Samia and her colleagues quickly realized the resistance would continue unabated, “No one writes you a letter and says we reject you because you are Palestinian. People are embarrassed by their racism and their weakness. Instead, they tell you their schedule is full, or that the show does not fit within their artistic plans, and some even try to degrade the work saying that it does not meet their standards.” Samia, a former professor of Yale University’s School of Art, is also one of the artists featured in “Made in Palestine;” her work has been displayed in numerous prestigious museums around the world, including the Guggenheim Museum and the Art Institute of Chicago.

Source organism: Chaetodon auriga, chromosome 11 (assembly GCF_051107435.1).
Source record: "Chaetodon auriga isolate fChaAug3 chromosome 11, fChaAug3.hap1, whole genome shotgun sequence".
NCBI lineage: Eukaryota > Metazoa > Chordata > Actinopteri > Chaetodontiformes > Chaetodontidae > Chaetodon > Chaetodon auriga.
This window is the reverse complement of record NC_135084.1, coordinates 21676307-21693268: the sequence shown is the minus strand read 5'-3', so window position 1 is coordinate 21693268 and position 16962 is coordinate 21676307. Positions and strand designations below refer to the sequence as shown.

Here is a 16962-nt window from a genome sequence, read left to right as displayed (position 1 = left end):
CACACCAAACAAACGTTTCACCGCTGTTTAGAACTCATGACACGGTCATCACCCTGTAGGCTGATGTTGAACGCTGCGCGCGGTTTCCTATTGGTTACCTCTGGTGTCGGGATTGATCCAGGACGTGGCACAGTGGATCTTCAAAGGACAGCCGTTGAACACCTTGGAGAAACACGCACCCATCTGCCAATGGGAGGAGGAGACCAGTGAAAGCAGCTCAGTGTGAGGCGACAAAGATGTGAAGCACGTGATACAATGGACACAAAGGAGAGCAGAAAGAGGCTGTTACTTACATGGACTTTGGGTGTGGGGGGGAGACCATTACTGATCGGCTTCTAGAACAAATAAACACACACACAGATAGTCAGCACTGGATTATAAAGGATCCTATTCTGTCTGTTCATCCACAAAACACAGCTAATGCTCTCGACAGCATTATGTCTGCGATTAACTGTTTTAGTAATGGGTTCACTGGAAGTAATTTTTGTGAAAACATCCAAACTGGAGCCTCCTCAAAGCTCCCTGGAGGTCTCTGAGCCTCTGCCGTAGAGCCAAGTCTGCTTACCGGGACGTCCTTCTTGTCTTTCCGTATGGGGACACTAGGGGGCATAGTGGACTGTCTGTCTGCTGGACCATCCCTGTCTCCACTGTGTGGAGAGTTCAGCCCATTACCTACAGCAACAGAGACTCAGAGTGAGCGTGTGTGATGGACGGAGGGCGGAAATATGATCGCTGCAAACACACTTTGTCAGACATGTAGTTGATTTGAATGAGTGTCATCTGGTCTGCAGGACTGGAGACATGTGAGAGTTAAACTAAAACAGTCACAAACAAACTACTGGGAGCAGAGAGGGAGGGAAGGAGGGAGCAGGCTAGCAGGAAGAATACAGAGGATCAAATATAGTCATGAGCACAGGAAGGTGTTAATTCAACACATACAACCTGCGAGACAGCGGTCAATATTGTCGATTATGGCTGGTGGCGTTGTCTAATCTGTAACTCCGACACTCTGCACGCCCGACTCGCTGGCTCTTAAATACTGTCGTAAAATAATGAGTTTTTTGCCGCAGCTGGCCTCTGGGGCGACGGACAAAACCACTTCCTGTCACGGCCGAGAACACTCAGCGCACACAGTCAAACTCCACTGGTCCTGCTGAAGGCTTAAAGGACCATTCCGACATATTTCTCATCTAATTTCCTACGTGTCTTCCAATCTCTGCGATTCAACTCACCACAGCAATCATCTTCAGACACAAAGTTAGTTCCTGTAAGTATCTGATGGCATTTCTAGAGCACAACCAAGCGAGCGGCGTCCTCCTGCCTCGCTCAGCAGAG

Raising funds for “Made in Palestine” has not come easily either. A young woman who attended a benefit last year said she was met in the parking lot by a group of angry protestors. “Go and have your exhibitions in a Mosque,” they yelled to her. A planned fundraiser in Westchester County in 2004 also met intense opposition. Ryan Karben, a local assemblyman, insisted that the show be canceled because some of the art, as the San Francisco Chronicle quoted him, “promotes violence and terrorism.” Karben, however, seemed to miss the point. His attitude prevented him from seeing what he was looking at. He was confusing the small exhibition at the fundraiser with the museum exhibition, “Made in Palestine.” At the fundraiser, he may have seen an etching by Mohammad Al Hawajri titled “Martyr” and presumed it to be an “Uprising in the Occupied Territories.” Karben conveniently wants to equate armed resistance against an occupying force, legal under international law, with the promotion of terrorism. Israel is not the subject of these works; Palestinian experience is. In April 2005, James Harithas, curator of the “Made in Palestine” exhibit, told Al Jazeera “We are dealing with immense ignorance here and it’s unfortunate that people have one image of Palestinians and automatically deny anything created by the Palestinian people.”